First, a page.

From my remote system, 192.168.56.9 is my ipaddress. To get the user currently logged, run this command.

whoami

The user currently logged on to my remote system is vagrant.

To send the created public ssh to the remote system run this command from the terminal of your local machine.

ssh-copy-id -i .ssh/id_rsa [email protected]

Your output will look like this:

[email protected] ~ % ssh-copy-id -i .ssh/id_rsa [email protected] /usr/bin/ssh-copy-id: INFO: Source of key(s) to be installed: ".ssh/id_rsa.pub" The authenticity of host '192.168.56.9 (192.168.56.9)' can't be established. ED25519 key fingerprint is SHA256:f3vzmjzoMj6cLsw0DhtrTlt/R6muK996HX0UdgD7qTg. This key is not known by any other names Are you sure you want to continue connecting (yes/no/[fingerprint])?’’’

Type yes to the prompt given and that should be it.

However, if you get this error;

/usr/bin/ssh-copy-id: INFO: attempting to log in with the new key(s), to filter out any that are already installed /usr/bin/ssh-copy-id: INFO: 1 key(s) remain to be installed -- if you are prompted now it is to install the new keys [email protected]: Permission denied (publickey,gssapi-keyex,gssapi-with-mic).’’’

or simply this:

[email protected]: Permission denied (publickey,gssapi-keyex,gssapi-with-mic).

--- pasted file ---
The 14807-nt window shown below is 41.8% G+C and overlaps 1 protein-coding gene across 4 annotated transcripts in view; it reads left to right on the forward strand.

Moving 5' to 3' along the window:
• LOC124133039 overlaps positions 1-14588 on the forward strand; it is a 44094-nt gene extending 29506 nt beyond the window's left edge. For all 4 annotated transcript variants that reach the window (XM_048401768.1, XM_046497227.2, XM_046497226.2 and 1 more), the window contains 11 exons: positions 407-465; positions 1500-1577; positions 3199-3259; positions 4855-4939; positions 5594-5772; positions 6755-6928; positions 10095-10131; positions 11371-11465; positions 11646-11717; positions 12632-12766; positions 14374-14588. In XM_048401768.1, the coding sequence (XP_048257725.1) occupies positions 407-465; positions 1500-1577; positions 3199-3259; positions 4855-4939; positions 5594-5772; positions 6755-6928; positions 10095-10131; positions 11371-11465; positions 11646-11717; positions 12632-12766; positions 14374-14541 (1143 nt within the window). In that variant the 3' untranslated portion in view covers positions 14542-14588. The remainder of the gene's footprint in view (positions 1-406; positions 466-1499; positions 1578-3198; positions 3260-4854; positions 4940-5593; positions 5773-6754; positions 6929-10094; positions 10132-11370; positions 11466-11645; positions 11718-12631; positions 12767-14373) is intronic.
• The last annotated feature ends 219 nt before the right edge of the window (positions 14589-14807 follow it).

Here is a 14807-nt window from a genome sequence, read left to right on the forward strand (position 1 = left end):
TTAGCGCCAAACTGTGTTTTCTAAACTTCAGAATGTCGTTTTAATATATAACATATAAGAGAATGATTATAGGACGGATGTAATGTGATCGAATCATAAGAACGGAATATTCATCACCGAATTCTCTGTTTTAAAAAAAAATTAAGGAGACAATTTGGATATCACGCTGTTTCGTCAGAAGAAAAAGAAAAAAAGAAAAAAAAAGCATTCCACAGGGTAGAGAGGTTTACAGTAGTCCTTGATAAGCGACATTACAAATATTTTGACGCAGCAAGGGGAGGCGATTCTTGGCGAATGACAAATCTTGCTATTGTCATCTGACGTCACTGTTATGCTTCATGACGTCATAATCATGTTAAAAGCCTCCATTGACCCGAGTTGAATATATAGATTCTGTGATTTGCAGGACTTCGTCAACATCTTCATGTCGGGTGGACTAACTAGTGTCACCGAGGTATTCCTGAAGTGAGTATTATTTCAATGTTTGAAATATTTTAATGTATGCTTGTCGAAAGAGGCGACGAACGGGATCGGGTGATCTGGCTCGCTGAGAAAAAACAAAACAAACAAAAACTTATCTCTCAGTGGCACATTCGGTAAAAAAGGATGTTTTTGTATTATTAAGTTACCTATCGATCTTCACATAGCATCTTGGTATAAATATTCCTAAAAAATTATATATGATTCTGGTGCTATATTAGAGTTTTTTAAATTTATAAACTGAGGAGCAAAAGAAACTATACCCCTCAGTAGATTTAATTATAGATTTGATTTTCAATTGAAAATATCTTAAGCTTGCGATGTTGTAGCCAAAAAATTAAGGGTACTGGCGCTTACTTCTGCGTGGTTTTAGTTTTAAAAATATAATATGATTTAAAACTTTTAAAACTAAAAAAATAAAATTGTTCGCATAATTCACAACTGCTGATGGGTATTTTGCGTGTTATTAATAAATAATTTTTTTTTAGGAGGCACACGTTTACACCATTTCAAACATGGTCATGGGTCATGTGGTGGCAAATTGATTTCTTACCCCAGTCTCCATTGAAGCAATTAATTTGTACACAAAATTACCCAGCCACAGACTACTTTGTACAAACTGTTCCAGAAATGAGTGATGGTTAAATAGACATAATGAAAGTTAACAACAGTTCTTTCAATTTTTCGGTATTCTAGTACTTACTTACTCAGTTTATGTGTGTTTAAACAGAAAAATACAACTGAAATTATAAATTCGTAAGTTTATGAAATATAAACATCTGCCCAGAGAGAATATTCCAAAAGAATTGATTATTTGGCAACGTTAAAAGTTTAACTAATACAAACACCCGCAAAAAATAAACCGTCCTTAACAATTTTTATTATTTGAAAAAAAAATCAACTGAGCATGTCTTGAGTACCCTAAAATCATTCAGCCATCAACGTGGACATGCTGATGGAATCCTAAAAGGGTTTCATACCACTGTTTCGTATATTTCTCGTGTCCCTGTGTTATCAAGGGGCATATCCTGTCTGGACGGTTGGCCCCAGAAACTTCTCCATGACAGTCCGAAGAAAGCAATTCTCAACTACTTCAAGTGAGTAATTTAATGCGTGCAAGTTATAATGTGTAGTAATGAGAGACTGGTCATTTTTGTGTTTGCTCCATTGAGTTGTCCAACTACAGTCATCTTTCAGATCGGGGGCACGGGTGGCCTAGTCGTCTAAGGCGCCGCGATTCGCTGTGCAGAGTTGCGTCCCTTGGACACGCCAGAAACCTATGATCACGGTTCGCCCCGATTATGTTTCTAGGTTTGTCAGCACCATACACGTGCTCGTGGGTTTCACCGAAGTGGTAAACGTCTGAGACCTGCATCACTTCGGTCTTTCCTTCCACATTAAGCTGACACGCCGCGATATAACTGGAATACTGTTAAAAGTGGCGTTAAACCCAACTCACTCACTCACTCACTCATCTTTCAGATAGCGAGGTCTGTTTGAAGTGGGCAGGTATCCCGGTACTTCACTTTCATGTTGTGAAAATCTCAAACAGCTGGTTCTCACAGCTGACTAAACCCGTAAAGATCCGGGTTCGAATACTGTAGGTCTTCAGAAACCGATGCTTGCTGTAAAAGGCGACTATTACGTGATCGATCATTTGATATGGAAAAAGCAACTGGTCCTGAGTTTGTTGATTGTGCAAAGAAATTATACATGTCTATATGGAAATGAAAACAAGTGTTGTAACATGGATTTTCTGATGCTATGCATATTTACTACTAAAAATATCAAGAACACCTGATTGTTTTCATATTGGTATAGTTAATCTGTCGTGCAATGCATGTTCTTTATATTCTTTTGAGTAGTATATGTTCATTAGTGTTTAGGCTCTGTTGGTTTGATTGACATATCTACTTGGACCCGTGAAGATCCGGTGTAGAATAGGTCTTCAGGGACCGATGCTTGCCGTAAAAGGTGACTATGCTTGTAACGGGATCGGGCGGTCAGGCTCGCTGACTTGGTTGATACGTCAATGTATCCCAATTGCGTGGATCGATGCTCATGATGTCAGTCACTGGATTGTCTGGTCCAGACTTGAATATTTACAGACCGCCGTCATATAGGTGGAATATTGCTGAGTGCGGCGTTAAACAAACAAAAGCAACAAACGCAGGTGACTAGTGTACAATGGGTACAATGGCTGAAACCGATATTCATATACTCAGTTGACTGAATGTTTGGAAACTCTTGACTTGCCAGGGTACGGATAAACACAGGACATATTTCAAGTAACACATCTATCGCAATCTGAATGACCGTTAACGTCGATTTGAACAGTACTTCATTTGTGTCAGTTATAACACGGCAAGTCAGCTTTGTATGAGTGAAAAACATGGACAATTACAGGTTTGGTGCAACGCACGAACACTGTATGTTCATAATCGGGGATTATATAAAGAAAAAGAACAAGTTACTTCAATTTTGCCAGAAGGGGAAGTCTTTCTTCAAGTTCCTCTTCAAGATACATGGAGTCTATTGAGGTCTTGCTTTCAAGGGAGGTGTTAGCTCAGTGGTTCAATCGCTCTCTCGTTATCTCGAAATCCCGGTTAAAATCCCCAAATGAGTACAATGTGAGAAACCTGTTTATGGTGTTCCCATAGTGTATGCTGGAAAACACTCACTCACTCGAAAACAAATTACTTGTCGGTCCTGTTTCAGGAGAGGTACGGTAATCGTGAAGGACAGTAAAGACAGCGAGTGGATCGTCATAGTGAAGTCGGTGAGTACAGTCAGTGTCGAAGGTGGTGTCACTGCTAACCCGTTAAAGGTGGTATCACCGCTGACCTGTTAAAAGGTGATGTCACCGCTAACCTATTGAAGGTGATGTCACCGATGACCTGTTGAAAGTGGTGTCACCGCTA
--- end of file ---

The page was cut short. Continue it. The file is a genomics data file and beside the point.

Please don't fright; to get this solved, go to your remote machine and edit the /etc/ssh/sshd_config file. Change and uncomment PasswordAuthentication, its value should be;

PasswordAuthentication yes

Go on, save the file, and please remember to restart the sshd service using this command;

sudo systemctl restart sshd

Once this has been done you can rerun this command

ssh-copy-id -i .ssh/id_rsa [email protected] and you’re good to go.

Transfer of files can be possible now between the two systems because we have an established ssh connection.

For a case scenario, let's save the output of the ifconfig command from our remote system into a file and then transfer that file from our remote system to our local machine.

From our remote system, the format to save the output of a command to a file is:

command > file_name.txt

So in our case, to save the output of the ifconfig file, run this command;

ifconfig > ifconfig.txt

This created file is located in the home directory of the vagrant user which is /home/vagrant. This information is important when making the file transfer between the remote and local systems.

Transferring files between two ssh connected systems are carried out by the use of the scp command. The format for this transfer is given below.

scp source_directory destination_directory

For this transfer, run this command from the local system terminal to transfer the file into the local system.

scp [email protected]:/home/vagrant/ifconfig.txt Desktop

Where [email protected]:/home/vagrant/ifconfig.txt is the source directory where the file is located in our remote system. Desktop is the directory in the local system where we intend to store the file. Once the command above is run, check the Desktop folder in the local system, the ifconfig.txt file will be located there.

Thank you for reading, I hope it helped in giving a good understanding of file transfer with ssh.